As the large outreach event in 2009 is to be the GCC's 10th Anniversary Grasslands Celebration on October 3rd, the spring event was kept small with an informal field tour.
The area of the tour, on leased lands of the Indian Garden Ranch near Walachin in the Thompson Valley west of Kamloops, is fascinating from historical, cultural, geological and biological perspectives. The very dryness has meant that plants, animals and humans have adapted in unique ways to the region.
In addition to learning of the area itself, we were also introduced to concepts that have applications elsewhere in the province: range management principles and leased land management. The GCC was also able to launch its new and valuable Grasslands Monitoring Manual for BC: A Tool for Ranchers and explain in some detail the analysis of grasslands of high ecological value.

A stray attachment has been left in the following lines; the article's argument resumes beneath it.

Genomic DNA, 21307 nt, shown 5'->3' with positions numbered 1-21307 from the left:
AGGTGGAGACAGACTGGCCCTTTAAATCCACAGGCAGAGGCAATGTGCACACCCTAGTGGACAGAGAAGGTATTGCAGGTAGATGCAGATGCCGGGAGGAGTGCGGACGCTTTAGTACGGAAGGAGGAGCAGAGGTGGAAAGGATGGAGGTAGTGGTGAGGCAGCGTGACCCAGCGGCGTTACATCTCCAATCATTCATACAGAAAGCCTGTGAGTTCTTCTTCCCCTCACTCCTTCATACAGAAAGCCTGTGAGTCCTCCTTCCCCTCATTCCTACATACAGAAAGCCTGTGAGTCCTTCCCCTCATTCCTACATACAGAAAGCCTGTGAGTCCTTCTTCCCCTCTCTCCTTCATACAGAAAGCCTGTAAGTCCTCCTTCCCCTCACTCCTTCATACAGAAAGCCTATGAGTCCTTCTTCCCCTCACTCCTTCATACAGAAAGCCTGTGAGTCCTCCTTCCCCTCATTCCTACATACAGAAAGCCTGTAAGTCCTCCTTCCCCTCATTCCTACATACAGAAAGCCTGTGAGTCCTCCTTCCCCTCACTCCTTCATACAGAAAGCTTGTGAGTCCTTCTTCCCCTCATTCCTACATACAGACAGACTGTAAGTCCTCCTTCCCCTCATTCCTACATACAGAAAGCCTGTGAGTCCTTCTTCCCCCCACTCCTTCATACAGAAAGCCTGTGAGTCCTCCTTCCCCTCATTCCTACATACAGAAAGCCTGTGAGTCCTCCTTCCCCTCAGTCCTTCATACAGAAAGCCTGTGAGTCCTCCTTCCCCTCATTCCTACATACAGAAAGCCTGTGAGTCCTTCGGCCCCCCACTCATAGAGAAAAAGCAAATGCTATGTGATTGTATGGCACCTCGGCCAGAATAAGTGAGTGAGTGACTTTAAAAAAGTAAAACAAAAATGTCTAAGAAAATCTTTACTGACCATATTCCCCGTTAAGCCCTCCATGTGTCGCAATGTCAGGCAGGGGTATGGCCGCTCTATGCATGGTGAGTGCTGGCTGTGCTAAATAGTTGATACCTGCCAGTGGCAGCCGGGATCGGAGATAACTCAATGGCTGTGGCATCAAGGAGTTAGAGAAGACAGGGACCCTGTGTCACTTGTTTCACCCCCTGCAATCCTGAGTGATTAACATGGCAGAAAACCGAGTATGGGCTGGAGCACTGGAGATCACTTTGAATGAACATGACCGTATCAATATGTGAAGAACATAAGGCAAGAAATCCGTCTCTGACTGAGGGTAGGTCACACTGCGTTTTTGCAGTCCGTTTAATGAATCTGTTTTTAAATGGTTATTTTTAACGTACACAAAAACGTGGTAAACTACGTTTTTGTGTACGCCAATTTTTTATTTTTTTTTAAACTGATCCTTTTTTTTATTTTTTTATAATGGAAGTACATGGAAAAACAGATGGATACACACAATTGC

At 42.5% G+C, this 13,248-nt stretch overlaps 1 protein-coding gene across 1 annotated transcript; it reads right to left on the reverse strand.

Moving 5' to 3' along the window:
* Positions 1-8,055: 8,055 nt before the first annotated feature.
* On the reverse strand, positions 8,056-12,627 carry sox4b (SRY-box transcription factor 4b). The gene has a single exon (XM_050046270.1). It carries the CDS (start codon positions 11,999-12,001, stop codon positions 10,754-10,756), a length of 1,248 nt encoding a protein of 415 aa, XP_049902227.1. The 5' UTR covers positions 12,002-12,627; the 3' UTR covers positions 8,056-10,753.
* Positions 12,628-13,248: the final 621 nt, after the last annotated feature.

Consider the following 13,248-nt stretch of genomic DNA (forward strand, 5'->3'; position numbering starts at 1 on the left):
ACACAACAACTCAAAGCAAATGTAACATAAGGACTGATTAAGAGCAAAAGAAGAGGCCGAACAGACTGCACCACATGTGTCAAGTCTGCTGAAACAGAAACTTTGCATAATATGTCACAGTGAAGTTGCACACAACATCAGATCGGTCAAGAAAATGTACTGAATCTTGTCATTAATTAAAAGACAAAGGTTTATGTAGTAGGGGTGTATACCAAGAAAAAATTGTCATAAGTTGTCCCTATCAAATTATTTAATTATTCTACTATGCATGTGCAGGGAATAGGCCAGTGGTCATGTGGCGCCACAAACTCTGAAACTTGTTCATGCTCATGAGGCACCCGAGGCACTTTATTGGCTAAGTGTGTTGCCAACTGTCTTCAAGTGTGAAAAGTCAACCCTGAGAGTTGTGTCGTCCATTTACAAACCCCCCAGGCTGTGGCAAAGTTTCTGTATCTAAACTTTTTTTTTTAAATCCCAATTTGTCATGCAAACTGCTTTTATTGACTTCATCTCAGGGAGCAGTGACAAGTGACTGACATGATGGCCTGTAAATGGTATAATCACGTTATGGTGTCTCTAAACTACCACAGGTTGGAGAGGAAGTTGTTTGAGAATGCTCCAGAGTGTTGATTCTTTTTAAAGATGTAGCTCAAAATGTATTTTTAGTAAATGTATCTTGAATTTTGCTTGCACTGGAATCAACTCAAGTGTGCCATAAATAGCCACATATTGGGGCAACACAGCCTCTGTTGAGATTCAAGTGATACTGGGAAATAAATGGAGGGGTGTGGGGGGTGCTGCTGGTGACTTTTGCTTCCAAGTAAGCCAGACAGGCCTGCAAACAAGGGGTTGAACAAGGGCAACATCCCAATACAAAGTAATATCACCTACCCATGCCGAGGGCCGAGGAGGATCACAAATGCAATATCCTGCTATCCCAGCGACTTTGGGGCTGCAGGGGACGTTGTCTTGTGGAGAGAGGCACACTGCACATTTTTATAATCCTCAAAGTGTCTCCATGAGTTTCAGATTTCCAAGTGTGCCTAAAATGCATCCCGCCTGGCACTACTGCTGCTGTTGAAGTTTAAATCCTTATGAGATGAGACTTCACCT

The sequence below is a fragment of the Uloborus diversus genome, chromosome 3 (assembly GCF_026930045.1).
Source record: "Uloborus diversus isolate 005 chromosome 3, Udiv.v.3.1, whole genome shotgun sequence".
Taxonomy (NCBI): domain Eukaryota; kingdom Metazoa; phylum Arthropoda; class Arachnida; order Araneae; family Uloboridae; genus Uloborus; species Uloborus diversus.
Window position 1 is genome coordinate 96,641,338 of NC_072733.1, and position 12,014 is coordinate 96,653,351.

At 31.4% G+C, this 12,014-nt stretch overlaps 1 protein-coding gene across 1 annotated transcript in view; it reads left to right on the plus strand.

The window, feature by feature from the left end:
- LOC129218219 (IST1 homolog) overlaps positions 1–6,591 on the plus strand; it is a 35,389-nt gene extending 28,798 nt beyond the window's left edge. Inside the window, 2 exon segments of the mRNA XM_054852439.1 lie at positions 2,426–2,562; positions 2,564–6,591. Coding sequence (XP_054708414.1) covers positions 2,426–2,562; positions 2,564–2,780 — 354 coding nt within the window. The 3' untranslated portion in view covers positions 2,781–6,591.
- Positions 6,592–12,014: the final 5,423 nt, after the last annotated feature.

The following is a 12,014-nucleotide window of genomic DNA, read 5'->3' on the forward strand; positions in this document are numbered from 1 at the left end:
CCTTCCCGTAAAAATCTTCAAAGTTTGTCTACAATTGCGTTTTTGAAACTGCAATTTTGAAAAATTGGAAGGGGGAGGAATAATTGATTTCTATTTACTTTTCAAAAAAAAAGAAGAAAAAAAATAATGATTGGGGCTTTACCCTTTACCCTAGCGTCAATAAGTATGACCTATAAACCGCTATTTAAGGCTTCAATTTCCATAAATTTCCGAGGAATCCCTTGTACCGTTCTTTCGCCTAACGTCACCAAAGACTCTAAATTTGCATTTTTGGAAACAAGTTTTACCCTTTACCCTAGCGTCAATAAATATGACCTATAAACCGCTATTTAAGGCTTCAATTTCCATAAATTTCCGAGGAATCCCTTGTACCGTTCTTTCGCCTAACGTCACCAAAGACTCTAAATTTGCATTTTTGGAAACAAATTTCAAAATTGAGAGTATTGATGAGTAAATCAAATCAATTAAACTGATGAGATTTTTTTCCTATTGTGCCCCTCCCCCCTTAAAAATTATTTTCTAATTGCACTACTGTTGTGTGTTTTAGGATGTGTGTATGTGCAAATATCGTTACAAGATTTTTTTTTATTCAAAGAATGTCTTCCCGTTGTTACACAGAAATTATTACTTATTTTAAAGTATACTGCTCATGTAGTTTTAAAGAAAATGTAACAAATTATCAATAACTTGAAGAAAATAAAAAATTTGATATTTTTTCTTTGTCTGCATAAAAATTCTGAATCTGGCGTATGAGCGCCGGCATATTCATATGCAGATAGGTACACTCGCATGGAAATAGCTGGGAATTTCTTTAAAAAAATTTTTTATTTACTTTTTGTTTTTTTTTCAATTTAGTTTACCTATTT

Northern Day in the Grass 2008:
Threats and Challenges to Grasslands in the Peace
Dawson Creek, BC
June 6 to 8, 2008
Our Annual General Meeting was held on Friday, June 6, followed by an evening banquest and a full-day field tour on Saturday, June 7, with a half-day tour on the morning of Sunday, June 8.
Over fifty people from around the province converged in Dawson Creek to discover the beautiful grasslands of the Peace Region of British Columbia.